Sermones Ad Mortuos, The Ghostlands Themes

sermones_ghostThe Ghostlands Themes has a story to tell. A ghost story, obviously. For the most part, it tells it well and manages to not get too rolled up in the obvious tropes of the idea. Make no mistake (and no pun intended), it’s full of theme. Temple bells, people asking spirits to reveal themselves, church-organ tones, there’s plenty here to hold the idea in place.  The narrative begins with “Invoking the Phantom” with heavily echoed vocal drops over wavering pads. This is where we get the temple bells, placed after a nice fade into quiet. It makes for a nice segue into “A Glimpse of Our Ghostlands,” which picks up a New Age feel and dresses it in grey shades. Arpeggiated notes gracefully unfold and we hear someone asking the spirits to say hello. Although I find the vocals a little interruptive, musically the piece lands in a comfortable space between ambient and New Age and is both relaxing and engaging. There’s quite a bit of charm in “Don’t Turn Off De Ligh'” an easy-moving piece on keys that takes a neat turn into a droning shape halfway through. Just when you’ve settled into that, there’s a tiny pause and the piece bursts out in a funky little sequencer riff and you get a dose of angel-voice pads to sing over it. Just a lot of fun. “Absent, Yet Still Here” catches my ear when it mixes a repeating guitar phrase with organ tones. The bass notes here rumble and the high notes sing a smooth descant. It doesn’t develop much further than that but the repetition carves out a meditative zone for its brief run. There are, however, two tracks in particular go a bit far afield for me. “Poltergeist in the Music Room” bludgeons the theme with dissonant guitar that might have been meant to be clever but instead just sort of pokes me in the forehead. The theme gets utterly overdone on “Our Souls Are But Feathers Trapped in Tar.” Most of this track, the longest on the release, is a bed for a long dramatic recitation. A trifle hammy, perhaps, and it just seems to go on too long. Where other expressions here are brief and effective, this one sticks out. Overall, though, worth checking out—especially if you like theme.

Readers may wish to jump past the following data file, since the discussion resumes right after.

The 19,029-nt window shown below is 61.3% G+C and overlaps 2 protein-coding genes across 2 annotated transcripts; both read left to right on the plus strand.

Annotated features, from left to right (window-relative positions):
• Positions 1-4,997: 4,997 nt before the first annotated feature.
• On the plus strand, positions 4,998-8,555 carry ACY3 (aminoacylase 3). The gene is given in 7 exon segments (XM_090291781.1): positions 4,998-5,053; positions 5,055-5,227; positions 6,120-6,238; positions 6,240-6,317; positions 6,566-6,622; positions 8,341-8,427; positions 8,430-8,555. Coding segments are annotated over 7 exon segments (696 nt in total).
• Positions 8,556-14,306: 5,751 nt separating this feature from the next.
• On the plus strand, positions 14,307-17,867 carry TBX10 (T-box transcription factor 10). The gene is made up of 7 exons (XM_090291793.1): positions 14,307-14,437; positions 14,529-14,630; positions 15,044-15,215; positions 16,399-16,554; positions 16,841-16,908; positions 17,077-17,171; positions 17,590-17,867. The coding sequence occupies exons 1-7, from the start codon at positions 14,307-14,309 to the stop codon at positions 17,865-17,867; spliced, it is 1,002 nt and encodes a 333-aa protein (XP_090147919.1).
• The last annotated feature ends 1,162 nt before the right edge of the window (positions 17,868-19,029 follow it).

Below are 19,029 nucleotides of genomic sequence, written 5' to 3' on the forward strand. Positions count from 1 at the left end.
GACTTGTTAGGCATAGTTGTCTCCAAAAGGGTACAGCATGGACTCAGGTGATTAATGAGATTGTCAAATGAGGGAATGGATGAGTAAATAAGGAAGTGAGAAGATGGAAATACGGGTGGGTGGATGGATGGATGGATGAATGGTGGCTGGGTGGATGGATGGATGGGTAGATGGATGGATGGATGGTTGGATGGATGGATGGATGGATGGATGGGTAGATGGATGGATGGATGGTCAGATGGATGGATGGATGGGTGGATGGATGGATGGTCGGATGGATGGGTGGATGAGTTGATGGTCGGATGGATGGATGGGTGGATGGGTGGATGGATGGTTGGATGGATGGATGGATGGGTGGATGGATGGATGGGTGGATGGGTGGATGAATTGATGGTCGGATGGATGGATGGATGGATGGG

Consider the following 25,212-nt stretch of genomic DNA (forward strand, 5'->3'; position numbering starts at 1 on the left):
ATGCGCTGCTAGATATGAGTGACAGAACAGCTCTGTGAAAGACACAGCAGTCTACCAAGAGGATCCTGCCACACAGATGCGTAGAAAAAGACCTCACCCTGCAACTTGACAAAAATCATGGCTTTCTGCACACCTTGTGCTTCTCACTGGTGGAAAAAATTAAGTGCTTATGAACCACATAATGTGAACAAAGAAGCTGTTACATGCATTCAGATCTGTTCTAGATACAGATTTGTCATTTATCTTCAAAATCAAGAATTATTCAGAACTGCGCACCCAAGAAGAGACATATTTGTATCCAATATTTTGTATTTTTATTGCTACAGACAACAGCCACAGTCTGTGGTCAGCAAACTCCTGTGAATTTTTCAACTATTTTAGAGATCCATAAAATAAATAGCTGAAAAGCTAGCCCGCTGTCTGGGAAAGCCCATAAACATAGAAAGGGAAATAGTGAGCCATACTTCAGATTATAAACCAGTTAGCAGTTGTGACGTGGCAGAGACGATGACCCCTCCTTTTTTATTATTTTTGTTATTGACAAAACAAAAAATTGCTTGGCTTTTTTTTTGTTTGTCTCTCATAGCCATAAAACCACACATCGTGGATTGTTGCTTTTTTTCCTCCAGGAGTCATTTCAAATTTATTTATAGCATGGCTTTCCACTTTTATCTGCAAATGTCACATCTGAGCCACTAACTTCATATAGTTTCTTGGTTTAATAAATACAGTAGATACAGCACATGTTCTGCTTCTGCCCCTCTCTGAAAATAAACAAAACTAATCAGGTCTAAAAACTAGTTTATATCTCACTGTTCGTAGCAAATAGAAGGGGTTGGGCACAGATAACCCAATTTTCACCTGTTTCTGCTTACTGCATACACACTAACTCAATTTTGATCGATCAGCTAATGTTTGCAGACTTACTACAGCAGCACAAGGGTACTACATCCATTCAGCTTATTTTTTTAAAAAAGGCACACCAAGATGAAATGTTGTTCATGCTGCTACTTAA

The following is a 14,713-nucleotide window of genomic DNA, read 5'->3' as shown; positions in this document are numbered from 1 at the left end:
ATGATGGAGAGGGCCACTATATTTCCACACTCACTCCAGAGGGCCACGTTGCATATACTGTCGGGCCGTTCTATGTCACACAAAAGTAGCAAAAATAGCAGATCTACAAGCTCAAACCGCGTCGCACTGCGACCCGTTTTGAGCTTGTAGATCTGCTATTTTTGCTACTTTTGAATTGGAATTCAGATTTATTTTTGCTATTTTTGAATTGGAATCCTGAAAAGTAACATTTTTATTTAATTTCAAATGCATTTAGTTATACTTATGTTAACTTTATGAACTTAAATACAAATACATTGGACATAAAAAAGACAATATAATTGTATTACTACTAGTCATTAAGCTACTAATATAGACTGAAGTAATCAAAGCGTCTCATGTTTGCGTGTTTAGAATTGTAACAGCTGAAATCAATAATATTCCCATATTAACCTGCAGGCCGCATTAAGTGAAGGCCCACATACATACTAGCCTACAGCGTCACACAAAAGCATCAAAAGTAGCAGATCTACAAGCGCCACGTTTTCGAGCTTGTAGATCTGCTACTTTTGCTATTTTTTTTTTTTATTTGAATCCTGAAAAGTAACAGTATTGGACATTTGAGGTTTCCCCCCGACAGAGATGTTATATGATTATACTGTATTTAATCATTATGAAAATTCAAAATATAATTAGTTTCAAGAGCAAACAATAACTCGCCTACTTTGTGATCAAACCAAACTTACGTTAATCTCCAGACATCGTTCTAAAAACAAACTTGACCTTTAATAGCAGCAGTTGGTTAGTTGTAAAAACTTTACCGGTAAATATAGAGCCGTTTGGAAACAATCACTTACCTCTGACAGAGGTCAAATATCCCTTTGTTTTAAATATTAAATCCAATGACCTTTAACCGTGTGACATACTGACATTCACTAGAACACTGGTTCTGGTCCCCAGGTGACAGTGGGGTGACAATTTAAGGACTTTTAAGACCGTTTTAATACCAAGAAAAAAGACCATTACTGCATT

Available from Bandcamp.

 

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